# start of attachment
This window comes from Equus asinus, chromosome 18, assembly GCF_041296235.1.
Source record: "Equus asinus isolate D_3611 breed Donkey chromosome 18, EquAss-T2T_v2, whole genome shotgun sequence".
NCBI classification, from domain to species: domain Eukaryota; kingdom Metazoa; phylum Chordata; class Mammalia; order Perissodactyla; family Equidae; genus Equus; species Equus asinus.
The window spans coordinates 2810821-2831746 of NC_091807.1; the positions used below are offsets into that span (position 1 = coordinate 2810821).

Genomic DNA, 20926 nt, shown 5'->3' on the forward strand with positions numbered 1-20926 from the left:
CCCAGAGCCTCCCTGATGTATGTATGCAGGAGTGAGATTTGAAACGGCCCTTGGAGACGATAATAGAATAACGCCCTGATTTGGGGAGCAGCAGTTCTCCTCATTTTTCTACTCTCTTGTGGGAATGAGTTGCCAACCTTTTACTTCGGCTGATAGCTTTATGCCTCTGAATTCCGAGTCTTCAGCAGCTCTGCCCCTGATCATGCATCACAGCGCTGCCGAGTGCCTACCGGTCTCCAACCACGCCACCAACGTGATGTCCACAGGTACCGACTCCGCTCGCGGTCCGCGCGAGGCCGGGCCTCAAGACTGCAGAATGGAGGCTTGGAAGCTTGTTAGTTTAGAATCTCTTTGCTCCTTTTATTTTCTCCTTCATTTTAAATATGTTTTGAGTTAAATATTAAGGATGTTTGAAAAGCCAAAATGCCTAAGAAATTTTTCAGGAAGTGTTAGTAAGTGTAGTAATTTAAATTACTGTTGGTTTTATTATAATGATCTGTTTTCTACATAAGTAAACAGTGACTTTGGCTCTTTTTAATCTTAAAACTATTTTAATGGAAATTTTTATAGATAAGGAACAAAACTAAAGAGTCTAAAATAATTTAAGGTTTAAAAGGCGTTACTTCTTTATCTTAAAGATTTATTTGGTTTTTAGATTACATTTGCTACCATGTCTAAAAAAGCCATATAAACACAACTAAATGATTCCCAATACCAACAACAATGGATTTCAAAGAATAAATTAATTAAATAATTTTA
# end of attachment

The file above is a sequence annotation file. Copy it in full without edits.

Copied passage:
This window comes from Equus asinus, chromosome 18, assembly GCF_041296235.1.
Source record: "Equus asinus isolate D_3611 breed Donkey chromosome 18, EquAss-T2T_v2, whole genome shotgun sequence".
NCBI classification, from domain to species: domain Eukaryota; kingdom Metazoa; phylum Chordata; class Mammalia; order Perissodactyla; family Equidae; genus Equus; species Equus asinus.
The window spans coordinates 2810821-2831746 of NC_091807.1; the positions used below are offsets into that span (position 1 = coordinate 2810821).

Genomic DNA, 20926 nt, shown 5'->3' on the forward strand with positions numbered 1-20926 from the left:
CCCAGAGCCTCCCTGATGTATGTATGCAGGAGTGAGATTTGAAACGGCCCTTGGAGACGATAATAGAATAACGCCCTGATTTGGGGAGCAGCAGTTCTCCTCATTTTTCTACTCTCTTGTGGGAATGAGTTGCCAACCTTTTACTTCGGCTGATAGCTTTATGCCTCTGAATTCCGAGTCTTCAGCAGCTCTGCCCCTGATCATGCATCACAGCGCTGCCGAGTGCCTACCGGTCTCCAACCACGCCACCAACGTGATGTCCACAGGTACCGACTCCGCTCGCGGTCCGCGCGAGGCCGGGCCTCAAGACTGCAGAATGGAGGCTTGGAAGCTTGTTAGTTTAGAATCTCTTTGCTCCTTTTATTTTCTCCTTCATTTTAAATATGTTTTGAGTTAAATATTAAGGATGTTTGAAAAGCCAAAATGCCTAAGAAATTTTTCAGGAAGTGTTAGTAAGTGTAGTAATTTAAATTACTGTTGGTTTTATTATAATGATCTGTTTTCTACATAAGTAAACAGTGACTTTGGCTCTTTTTAATCTTAAAACTATTTTAATGGAAATTTTTATAGATAAGGAACAAAACTAAAGAGTCTAAAATAATTTAAGGTTTAAAAGGCGTTACTTCTTTATCTTAAAGATTTATTTGGTTTTTAGATTACATTTGCTACCATGTCTAAAAAAGCCATATAAACACAACTAAATGATTCCCAATACCAACAACAATGGATTTCAAAGAATAAATTAATTAAATAATTTTA